GSA Annual Meeting in Phoenix, Arizona, USA - 2019

Paper No. 145-8
Presentation Time: 3:30 PM


NÚÑEZ USECHE, Fernando1, BARRAGÁN-MANZO, Ricardo2, TORRES-MARTÍNEZ, Miguel Ángel2, LÓPEZ-ZÚÑIGA, Pedro Alejandro3, MORENO-BEDMAR, Josep Anton4, CHÁVEZ-CABELLO, Gabriel5, CANET, Carles6 and CHACÓN BACA, Elizabeth7, (1)Institute of Geology, National Autonomous University of Mexico, Av. Universidad No. 3000, Mexico City, DF 04510, Mexico, (2)Departamento de Paleontología, Universidad Nacional Autónoma de México (UNAM), Instituto de Geología, Cuidad Universitaria, México, D. F, 04510, Mexico, (3)Subdirección de Soluciones en Explotación, Instituto Mexicano del Petróleo, Ciudad del Carmen, Campeche, Ciudad del Carmen, CP 24110, Mexico, (4)Instituto de Geología, Universidad Nacional Autónoma de México, Ciudad Universitaria, Coyoacán, México D.F, 04510, Mexico, (5)Facultad de Ciencias de la Tierra, Universidad Autónoma de Nuevo León, Ave. Universidad S/N, Col. Ciudad Universitaria, San Nicolás de Los Garza, 66451, Mexico, (6)Centro de Ciencias de la Atmósfera, National Autonomous University of Mexico, Av. Universidad 3000, DF, DF 04510, Mexico, (7)Facultad de Ciencias de la Tierra, Universidad Autónoma de Nuevo León, Universidad Autónoma de Nuevo León, Carretera a Cerro Prieto Km. 8, Ex – Hacienda de Guadalupe,, Linares, NL 67700, Mexico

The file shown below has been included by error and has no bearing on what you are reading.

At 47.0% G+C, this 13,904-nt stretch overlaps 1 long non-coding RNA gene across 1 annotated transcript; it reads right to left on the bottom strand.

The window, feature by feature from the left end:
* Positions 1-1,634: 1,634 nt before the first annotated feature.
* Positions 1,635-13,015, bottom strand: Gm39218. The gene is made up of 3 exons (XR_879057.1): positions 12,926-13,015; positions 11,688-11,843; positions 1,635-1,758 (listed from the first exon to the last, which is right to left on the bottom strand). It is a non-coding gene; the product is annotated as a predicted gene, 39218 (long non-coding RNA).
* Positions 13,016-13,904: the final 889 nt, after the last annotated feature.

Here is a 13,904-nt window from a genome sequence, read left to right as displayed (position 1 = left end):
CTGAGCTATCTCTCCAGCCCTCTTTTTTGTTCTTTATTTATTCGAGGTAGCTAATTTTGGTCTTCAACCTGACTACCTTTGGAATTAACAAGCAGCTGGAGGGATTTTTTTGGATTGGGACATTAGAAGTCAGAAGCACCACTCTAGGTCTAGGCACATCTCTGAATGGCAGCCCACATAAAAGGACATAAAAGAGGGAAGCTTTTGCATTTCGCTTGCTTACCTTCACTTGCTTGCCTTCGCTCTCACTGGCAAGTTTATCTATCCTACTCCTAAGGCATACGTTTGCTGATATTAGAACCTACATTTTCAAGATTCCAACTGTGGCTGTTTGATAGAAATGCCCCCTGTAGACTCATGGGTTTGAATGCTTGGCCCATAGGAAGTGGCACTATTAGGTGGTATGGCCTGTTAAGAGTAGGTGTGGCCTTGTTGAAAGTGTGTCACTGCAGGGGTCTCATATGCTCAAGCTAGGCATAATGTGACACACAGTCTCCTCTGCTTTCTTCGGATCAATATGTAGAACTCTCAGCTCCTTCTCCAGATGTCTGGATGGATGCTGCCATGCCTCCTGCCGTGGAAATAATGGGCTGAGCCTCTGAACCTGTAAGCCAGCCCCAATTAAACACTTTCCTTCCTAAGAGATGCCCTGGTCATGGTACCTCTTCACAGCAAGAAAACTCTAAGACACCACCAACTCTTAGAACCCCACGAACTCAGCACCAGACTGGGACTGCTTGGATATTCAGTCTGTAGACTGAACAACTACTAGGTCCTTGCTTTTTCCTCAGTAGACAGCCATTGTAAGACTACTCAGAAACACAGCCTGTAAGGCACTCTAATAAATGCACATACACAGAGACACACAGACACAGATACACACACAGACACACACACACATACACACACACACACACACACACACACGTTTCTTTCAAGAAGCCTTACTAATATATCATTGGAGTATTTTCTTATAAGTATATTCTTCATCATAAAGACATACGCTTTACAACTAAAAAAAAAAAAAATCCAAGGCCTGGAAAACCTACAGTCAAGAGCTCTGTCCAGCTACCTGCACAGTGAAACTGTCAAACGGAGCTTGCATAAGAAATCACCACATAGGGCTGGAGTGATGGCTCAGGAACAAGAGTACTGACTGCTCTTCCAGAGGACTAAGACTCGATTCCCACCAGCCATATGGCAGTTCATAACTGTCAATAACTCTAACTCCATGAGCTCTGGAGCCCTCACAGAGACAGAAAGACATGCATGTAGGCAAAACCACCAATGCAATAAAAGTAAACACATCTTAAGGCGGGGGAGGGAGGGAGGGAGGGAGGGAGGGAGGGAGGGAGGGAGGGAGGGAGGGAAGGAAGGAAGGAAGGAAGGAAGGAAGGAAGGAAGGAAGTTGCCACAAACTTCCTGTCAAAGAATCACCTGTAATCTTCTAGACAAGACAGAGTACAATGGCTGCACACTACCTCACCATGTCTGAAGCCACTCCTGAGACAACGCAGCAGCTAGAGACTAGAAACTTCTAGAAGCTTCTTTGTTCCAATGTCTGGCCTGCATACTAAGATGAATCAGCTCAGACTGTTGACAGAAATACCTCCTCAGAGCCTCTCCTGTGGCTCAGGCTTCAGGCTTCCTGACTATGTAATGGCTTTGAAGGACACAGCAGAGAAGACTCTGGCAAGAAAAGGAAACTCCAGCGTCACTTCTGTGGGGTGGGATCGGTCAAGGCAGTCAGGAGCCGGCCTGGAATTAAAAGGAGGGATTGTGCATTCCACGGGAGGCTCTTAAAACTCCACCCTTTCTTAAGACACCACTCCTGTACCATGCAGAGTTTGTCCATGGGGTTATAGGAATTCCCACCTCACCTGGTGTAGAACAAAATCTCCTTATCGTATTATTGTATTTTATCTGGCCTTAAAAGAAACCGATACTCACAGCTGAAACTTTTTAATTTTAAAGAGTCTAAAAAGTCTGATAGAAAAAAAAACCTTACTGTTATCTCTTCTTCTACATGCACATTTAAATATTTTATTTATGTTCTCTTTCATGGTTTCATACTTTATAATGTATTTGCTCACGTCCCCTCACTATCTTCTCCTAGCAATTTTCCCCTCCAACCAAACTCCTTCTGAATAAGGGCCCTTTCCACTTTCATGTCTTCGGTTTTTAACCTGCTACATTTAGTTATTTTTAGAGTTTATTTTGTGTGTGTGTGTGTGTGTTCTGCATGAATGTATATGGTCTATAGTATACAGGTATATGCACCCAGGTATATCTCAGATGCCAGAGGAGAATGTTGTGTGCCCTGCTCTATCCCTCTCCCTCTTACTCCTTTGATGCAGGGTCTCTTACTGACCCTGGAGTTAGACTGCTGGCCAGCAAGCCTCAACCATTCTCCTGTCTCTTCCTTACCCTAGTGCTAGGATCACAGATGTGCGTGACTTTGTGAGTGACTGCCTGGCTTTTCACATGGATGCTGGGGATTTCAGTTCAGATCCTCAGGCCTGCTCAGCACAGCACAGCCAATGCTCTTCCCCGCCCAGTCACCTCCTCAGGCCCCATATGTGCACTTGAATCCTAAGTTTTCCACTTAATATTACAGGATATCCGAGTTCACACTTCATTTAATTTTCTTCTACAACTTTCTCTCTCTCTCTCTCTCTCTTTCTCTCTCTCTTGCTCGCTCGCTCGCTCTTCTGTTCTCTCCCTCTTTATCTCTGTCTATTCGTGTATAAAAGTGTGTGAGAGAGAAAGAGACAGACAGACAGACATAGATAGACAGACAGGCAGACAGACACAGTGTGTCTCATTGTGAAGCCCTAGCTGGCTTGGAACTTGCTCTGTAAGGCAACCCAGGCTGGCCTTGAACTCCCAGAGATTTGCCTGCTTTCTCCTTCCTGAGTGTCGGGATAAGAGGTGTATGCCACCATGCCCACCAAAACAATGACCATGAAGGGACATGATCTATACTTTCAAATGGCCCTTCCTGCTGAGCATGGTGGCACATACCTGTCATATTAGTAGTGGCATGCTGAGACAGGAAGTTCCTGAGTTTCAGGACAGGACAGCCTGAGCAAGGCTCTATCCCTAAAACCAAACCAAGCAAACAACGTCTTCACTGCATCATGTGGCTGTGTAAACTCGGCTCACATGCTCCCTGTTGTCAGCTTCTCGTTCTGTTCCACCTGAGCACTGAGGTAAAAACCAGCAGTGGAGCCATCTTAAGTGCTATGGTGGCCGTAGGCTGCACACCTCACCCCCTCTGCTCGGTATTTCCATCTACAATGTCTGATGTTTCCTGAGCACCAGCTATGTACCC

The Barremian-Aptian Cupido platform of northeast Mexico is part of an extensive carbonate platform system that flourished in the western margin of the proto-North Atlantic. Unlike other platforms in the region and in northern Tethys, the Cupido platform recorded continuous carbonate deposition combined with distinctive paleoenvironmental perturbations during the Early Aptian Oceanic Anoxic Event (OAE) 1a. In order to understand the Cupido response to this anoxic event, two shallow-water sections are investigated by means of petrography (microfacies), geochemistry and detailed sedimentological analysis. Before the OAE 1a, during the Barremian-Aptian transition the replacement of photozoan rudist-coral by mesotrophic/eutrophic orbitolinid-miliolid communities occurred associated with increased runoff and nutrient input during a major second-order marine transgression. Thereafter, oligotrophic, photozoan dasycladacean communities repopulated the carbonate ramp. Microbial-dominated ecosystems with scarce skeletal components flourished during the harbinger and the lower/middle part of the OAE 1a, attesting highly-stressed conditions. Remarkably is the occurrence of irregular/amoeboid-shaped patches that resembles the patchy-cloudy Lithocodium–Bacinella morphotypes. The biotic perturbation experienced by the carbonate producers is also documented by the increase in peloidal carbonates with rare biota. Such deterioration of the platform coincides with episodic increases in the detrital influx and phosphorous, associated with high chemical weathering rates and subsequent eutrophication. During the final part of the OAE 1a, carbonate sedimentation resumed with photozoan, ooid-dominated facies that seems to represent a recovery phase of marine alkalinity. Considering the vast evaporitic interior of the Cupido platform and the reported temperatures, the protective “kettle effect” emerges as a credible mechanism to explain the ongoing carbonate production of the Cupido platform during the OAE 1a